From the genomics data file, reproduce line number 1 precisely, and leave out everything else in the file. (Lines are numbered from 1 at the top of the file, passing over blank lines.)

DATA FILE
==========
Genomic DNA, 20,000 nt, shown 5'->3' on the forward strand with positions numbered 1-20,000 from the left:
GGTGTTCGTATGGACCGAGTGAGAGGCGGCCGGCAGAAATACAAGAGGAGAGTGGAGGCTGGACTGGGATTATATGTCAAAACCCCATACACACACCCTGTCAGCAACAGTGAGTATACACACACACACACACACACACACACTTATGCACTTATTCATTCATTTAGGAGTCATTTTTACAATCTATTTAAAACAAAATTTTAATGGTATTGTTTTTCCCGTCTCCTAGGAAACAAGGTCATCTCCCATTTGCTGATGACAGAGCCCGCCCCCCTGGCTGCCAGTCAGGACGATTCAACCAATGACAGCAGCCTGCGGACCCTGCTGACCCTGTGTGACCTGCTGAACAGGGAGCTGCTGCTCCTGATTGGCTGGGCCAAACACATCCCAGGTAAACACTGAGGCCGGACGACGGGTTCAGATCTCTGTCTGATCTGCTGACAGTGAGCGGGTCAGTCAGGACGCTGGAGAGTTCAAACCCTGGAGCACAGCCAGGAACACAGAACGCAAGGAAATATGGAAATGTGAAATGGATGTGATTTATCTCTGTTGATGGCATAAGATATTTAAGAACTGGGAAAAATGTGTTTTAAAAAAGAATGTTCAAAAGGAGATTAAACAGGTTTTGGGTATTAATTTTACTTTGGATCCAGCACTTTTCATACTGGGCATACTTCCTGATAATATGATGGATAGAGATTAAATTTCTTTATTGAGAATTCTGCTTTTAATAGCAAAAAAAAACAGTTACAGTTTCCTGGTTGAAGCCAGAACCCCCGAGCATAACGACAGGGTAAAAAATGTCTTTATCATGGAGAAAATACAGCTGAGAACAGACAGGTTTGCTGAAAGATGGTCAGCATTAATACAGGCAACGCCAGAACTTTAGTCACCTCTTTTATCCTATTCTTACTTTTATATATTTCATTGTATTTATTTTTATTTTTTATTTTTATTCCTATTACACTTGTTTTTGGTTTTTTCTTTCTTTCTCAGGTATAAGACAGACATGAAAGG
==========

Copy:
Genomic DNA, 20,000 nt, shown 5'->3' on the forward strand with positions numbered 1-20,000 from the left: